Corporo Sapiens

     Whew! We’ve got our Supreme Court back.
     We finally got a big 5-4 ruling last week in the Hobby Lobby case so things are back to normal. I blew the whistle on the body-snatching aliens, so they’ve fled the planet.
     I don’t need to weigh in on Hobby Lobby – you should be sick of it by now.
     But I do have one question: How many women likely to need abortions are going to be working for conservative religious corporations?
     I’m guessing it’s not a huge number. What we should be focusing on are the historic advances in civil rights for a group too long overlooked.
     Corporations can now speak freely (using money, their preferred form of communication) and can practice their religions without fear of government repercussion.
     What’s next in the corporate movement toward true equality?
     Before I attempt to answer that question, I should acknowledge there are two schools of thought on the rise of corporo sapiens. It’s a pessimist/optimist dichotomy.
     The darker point of view posits that “Terminator,” “2001,” “Bladerunner,” and Isaac Asimov were wrong. Sentient robots and computers or an amalgam of both are not poised to take over society.
     Instead, it’s the sentient legal fiction that we have to fear. If they can speak and worship, they can just as easily turn to conspiracy and murder. (Continuum, for the sci fi fans out there.)
     A corporation from the future may have traveled back to our time to alter the course of history. That could explain all the favorable court rulings.
     A corporation or two may have been able to disguise themselves and get appointed to the Supreme Court.
     The brighter point of view, though, is that this is another civil rights frontier, just like race, sex, and sexual orientation.
     Corporo sapiens, however, still have a long way to go and there are many questions.
     For example, can a corporation sue a traditional human for religious discrimination?
     Before you answer, consider the possible circumstances. A traditional human (we’ll call him/her a tradhum for short) rejects a job offer from a corpsap (corporo sapien) because of the corpsap’s religion (which happens to include a message from God rejecting the concept of overtime).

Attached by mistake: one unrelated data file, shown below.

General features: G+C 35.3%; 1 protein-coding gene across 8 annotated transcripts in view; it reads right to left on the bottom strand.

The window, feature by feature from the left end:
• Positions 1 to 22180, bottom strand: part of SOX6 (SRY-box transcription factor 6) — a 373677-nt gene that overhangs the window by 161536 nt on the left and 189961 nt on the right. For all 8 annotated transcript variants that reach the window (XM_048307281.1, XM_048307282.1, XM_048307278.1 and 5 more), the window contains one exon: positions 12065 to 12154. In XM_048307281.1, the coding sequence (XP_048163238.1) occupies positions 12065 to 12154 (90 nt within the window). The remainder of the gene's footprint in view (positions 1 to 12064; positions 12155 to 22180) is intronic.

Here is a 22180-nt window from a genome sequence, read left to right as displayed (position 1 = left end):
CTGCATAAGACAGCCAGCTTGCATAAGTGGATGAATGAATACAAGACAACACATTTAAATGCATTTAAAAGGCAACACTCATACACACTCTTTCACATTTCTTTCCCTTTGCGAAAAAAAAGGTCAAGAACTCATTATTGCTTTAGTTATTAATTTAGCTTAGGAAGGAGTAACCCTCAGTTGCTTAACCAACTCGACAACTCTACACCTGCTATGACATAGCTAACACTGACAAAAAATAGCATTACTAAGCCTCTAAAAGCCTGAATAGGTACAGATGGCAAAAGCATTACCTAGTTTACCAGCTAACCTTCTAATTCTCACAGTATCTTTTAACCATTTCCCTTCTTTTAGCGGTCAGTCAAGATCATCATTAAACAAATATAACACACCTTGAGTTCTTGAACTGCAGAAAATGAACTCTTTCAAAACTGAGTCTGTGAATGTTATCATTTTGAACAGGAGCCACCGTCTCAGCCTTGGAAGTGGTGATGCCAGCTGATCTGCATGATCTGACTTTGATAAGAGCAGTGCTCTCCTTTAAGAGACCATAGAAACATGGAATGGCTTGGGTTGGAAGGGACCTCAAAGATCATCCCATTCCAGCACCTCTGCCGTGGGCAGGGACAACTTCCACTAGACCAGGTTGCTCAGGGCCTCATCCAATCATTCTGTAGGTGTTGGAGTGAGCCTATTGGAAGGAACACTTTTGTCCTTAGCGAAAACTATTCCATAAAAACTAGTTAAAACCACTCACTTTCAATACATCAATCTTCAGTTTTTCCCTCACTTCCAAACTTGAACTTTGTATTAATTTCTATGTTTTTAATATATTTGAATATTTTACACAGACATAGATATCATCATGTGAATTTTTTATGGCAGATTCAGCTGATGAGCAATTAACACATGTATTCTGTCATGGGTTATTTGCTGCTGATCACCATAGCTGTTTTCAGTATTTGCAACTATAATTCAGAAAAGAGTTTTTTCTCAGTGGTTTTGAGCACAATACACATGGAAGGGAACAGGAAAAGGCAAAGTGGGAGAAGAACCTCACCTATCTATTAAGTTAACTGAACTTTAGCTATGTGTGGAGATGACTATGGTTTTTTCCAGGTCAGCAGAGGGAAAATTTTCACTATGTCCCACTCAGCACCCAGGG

Pretty clearly discriminatory.
     And yet the corpsap, practicing its religion, could reject any job applicant who’s ever been in a union (marital or labor).
     With any luck, the answer will be that everyone can sue, thus providing work for the lawyer masses.
     What about antitrust law?
     The end of barbaric and outdated antitrust laws is the next obvious step in this civil rights struggle. If two corporations love each other, they’re entitled to the same rights as any other couple.
     Corpsaps should be able to share all their assets, adopt children, and visit each other in the hospital.
     There’s no reason why corpsaps can’t be good parents. There is no empirical evidence showing that a child growing up in a corporate environment is at any disadvantage. In fact, adopted corporate tradhum children are likely to be very adept at managing their allowances.
     Natural corpsap children (aka subsidiaries) tend to emulate the success of their parents and should be allowed to spin off from home once they reach of the age of 18.
     What about jail for criminal corporations?
     When tradhums do something wrong, they’re deprived of liberty. Traditionally, corpsaps have been deprived of their speech rights (i.e., money has been taken from them). Is this fair?
     Obviously not. Corpsaps should have the right to be jailed rather than muzzled.
     Some of you may be wondering how this is possible.
     It’s not only possible, but it’s easier and more economical than jailing tradhums. All you do is build security fences and place guards around corpsap offices.
     Wouldn’t you like to see that?

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